2. Decide  early if the teen wants to go with a friend or travel solo:  If your athlete has a good friend and teammate with a similar skill level it can be a great experience to attend a challenging camp together.  On the other hand, many camps house players of similar levels together since they will be rotating through the various camp sessions on the same schedule.  Some camps even refuse roommate requests because they want to make sure kids make the effort to engage with other campers.  If the friends have widely different skill levels they might not see much of one another as most camp activities will be grouped by skill levels based on assessments made on the first day.   Some kids prefer to go solo and make new friends at camp.  If your teen is planning to sign up for camp with a friend find out if the camp will honor roommate requests and try to determine if the kids will get to be together for at least some of the activities.  Deciding early about bringing a friend allows you to evaluate camps based on their roommate and teammate assignment policies, if those are important to you.  It also makes it a lot easier to coordinate schedules.  Last summer we found exactly one week that worked for the princess and her hockey playing buddy to go to the camp they both wanted.
  3. Check out the coaching credentials:  Ask around at the rink or the field to find out what a particular camp experience is really like.  Most camp brochures promise big skill improvements, amazing workouts and great experiences but take a closer look at who will be working with your kid.  Many camps are run by someone well known in their sport – but the star may not always spend a lot of time with the campers.  Check to see what the mix of pro, college, prep school and  high school coaches and assistants really is.  Often the camps with the most popular pro players on the marquee are very recreational and rely on a lot of student helpers.  By comparison, the intense camps meant for highly skilled athletes are often staffed by college or prep school coaches assisted by Division 1 college players.   If you are hoping a camp experience will help your player get recruited for a college or prep school team, be sure the coaches you want to impress will be there.   Also recognize that different camp weeks may feature different player skill levels or skill development focus areas.  These  might impact your thoughts about coaching credentials as well.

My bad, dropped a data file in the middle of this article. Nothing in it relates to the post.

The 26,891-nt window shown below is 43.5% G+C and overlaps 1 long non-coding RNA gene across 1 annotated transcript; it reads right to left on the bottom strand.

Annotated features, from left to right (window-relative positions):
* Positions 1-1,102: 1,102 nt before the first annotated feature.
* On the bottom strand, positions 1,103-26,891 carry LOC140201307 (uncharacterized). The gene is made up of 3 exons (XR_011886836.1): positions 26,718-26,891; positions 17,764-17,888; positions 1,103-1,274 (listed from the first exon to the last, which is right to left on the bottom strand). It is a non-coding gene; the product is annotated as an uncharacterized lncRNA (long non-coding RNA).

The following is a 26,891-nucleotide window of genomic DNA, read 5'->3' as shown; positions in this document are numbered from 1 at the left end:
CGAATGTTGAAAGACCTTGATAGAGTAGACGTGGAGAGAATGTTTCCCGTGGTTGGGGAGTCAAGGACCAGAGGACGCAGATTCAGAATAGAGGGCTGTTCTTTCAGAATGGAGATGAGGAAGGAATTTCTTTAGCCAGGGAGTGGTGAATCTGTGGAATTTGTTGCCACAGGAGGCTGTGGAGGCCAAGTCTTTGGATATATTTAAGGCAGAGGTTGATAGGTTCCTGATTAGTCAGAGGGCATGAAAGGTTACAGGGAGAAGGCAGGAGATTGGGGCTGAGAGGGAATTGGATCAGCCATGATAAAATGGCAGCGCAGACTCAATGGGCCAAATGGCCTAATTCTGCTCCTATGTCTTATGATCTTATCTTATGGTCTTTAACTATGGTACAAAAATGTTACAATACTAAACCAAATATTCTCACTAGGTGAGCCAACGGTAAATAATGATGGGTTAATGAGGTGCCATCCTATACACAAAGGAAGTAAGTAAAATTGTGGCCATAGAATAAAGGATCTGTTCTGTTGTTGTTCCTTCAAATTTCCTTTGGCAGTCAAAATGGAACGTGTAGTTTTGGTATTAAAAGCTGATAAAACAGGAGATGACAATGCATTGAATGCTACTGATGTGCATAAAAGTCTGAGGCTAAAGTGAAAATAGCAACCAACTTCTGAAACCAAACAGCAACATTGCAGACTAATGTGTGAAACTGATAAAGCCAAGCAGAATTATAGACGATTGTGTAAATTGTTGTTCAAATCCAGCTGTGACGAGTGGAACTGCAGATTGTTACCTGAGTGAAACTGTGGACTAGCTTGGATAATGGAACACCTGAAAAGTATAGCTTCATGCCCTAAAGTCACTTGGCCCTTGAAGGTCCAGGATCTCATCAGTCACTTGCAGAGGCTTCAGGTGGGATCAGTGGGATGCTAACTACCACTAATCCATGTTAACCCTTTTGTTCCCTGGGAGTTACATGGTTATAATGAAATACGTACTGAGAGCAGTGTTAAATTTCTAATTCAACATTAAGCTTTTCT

4. Match the intensity level to your player’s current needs:  Be realistic about your player’s skills and the amount of physical activity they will enjoy.  Are they scared or excited about 3 or 4 hours of skating and 2 or 3 hours of dryland workouts daily — plus the lectures and film reviews that are expected at some camps?   Would they rather have evenings reserved for fun times or field trips, or do they want to keep exercising after dinner?
  5. Realistically evaluate how well your teen or tween handles stress and disappointment.  Many recreational overnight sports camps put a big emphasis on fun and keeping stress levels down (did you know for example there is an ice hockey camp in Rhode Island where the kids go surfing every afternoon!)  More competitive camps, however, can be very emotionally challenging and stress inducing.  Players may get moved up or down levels.  Some camps could actually be tryouts to get selected for even more advanced camps.  How will your teen feel if he or she doesn’t make the cut? If they see it as an opportunity to test themselves then go for it, but if it is just going to stress them out look for something else.